A room with a view,
is like a window in time.
Where would anyone go in the blink of an eye
or in a flash faster than a lightning bolt?
I would go to a place where the heart felt no bounds and peace was the only element in the air.
My visit would be to see India; of course it’s the farthest point to travel from California. I see the picturesque skies; tainted with pollution coloring the horizon, start to swirl around like watercolors dissolving into the air.
Then the sound of motorcars and the smell of burning rubber start to fill my ears and nose.There is a sweet smell in the air too; it’s a combination of flowering trees, burning incense and offerings of Ghee from the temples.
The climate is humid hot and dry, but the lakes of Udaipur India bring a feeling of tropical richness to the skin.
In a hotel overlooking lake Pichola in Udaipur, the Palace of the king is just across the way. I can hear the cars,tourists and people echo over the lake. Its dusk and the annoying bugs start to fly at your eyes and ears.
As the lights start to dim, I look around and my friends that I have left a year ago are next to me waiting to enjoy a meal as we look at the palace.
Nightime at Ute Vilas
Traditional Rajasthan food.
I watch Raju, Malkeet and Inder roll up roti bread to scoop up the food. I can only smile at them, because I see such joy in their faces as we get to have food together once again. Watching Raju I see a sigh of relief in his eyes as not only is he enjoying his food, but also having me close again, brings him peace.
Malkeet, Raju, Inder
KERALA, SOUTHERN INDIA
Nighttime across the backwaters
The sky has just become dark, but the smell of tropical air, coconuts, being sold at local food stalls and food being cooked in the nearby villages permeates the air. The masala or spice lofts through the air so thick you think you were eating the dishes being prepared. Coconut, chilies, coriander. There is richness to the smell that is appetizing and fresh. Fermented dough sizzles in the pan as the dosa is laid out to cook on a large circular pan brushed with ghee. I remember eating them with Shashi and Tejaswini, two friends from Los Angeles. We would run to be the first in line. The Dosa was our favorite thing to share. A hot type of crepe filled with Indian savories and of course, potato. Both of my friends have a laugh that you can always hear in your mind. It’s the type of laugh that no matter how tough life is, the laugh makes you feel like this world can be one cosmic joke.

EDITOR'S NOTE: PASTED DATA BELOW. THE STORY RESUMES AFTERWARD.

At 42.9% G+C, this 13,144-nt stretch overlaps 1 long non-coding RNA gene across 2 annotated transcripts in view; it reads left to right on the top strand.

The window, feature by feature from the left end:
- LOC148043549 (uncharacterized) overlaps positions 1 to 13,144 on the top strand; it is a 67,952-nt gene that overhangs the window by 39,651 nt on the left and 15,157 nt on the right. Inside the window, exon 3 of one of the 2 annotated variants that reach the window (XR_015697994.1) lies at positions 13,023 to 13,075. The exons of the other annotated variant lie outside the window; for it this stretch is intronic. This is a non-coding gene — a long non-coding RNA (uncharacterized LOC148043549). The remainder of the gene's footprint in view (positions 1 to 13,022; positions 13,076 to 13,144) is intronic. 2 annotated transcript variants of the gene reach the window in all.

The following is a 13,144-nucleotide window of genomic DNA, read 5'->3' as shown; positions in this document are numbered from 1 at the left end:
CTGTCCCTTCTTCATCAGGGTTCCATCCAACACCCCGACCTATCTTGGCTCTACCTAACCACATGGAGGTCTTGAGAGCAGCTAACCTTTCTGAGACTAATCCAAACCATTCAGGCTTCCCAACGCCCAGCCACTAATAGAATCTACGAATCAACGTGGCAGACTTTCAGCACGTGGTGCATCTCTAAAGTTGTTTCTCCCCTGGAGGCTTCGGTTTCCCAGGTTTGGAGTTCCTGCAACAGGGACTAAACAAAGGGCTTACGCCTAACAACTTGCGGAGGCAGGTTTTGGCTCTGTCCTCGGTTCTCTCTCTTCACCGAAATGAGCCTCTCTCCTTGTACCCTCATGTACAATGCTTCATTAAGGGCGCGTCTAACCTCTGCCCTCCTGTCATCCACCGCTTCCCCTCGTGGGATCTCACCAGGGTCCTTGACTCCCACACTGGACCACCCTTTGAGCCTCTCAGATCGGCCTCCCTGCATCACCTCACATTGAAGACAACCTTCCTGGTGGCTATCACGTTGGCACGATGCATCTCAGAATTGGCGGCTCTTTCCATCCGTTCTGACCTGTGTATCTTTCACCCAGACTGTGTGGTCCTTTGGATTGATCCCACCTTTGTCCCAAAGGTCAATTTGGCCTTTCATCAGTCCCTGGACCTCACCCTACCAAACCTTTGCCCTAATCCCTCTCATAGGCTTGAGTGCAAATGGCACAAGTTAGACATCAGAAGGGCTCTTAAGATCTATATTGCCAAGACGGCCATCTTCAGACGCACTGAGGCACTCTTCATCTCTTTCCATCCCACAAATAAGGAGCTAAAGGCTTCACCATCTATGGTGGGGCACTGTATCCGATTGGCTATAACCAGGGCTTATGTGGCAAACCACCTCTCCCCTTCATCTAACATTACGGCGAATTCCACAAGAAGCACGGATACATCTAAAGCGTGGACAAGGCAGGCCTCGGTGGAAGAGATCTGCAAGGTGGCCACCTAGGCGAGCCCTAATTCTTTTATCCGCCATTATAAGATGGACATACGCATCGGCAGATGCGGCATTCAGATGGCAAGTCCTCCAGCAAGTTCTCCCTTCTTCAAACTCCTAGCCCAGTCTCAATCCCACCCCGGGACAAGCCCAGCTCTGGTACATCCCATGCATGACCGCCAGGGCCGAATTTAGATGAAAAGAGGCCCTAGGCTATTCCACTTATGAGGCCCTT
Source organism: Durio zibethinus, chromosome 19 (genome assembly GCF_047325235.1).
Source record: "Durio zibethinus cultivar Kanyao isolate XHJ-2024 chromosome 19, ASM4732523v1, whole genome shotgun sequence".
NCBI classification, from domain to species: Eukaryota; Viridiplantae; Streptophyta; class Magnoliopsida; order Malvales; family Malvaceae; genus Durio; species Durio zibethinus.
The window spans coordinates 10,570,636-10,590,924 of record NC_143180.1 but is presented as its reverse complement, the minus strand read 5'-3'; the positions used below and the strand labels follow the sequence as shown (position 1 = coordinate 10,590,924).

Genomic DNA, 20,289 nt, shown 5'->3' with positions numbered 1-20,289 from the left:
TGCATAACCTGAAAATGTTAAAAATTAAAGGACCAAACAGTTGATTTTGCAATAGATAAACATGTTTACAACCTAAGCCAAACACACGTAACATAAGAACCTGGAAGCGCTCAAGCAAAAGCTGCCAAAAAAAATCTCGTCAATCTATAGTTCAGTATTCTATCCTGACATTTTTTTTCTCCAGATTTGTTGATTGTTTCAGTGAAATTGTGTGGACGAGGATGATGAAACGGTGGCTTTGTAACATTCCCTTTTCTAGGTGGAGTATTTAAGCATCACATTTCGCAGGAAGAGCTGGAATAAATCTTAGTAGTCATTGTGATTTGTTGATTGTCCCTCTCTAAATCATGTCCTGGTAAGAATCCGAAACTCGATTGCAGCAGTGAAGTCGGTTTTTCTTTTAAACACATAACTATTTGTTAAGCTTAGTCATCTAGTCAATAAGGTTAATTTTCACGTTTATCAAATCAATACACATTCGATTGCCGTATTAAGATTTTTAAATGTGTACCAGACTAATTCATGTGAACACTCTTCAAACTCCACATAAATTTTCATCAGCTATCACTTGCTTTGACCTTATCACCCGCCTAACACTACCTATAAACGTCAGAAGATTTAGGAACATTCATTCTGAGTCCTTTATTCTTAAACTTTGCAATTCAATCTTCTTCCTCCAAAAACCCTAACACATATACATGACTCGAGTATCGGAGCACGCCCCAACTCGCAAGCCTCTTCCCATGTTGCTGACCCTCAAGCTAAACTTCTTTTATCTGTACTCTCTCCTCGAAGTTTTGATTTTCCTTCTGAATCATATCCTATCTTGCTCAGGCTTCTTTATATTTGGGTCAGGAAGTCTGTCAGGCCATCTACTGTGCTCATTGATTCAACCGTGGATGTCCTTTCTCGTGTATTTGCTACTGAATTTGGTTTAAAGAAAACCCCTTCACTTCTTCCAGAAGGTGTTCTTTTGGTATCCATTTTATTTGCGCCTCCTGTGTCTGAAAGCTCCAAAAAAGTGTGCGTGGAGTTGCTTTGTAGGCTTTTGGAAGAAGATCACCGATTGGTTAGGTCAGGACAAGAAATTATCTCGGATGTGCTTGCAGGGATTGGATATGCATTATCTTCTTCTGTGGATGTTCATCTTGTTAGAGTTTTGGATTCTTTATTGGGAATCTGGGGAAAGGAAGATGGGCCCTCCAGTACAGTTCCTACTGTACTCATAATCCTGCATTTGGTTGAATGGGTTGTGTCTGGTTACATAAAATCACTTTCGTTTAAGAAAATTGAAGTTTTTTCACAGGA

Then we hear the crowd stir, as the conch shell blows, I know that Amma has walked onto the stage in the main hall. Sa ga pa, three notes, like do re so fa… are played, and a song called a bhajan begins. its a prayer in a song form to Lord Ganesha. As Amma speaks each word of the Malayalam bhajan, you know she revels in bliss and you can feel it. The tabla (drums) kick in and your body moves to the rhythmic beat. Each thought or concern falls away and a contented solitude envelops you, creating a feeling of being safe and at home. I watch Amma onstage, each time she sings, she looks out and I think that I have caught her eye. There is one eye that looks after all her children, while the other one is riveted on God. There are no thoughts looming in the air, only the sound of bliss, serenity and of course the ocean splashing on the shore. Song after song I disappear deeper into my chair and the universal peace around me. As the ocean air blows I can smell the camphor and flames of ghee burning as an offering to the eternal God in all of us, that Amma always acknowledges. Drifting and floating I hear the birds chirp, and the dawn approaches, it’s as if the pinks and oranges of the newborn sun have a sound to awaken us and tell us that the light is within. The last bhajan finishes and Amma puts her hands on her head to salute the surya, the sun and us. This peace is the center of our heart in which all peace resides. The God of our heart is love and we are its keeper.
This is the room that has the best view.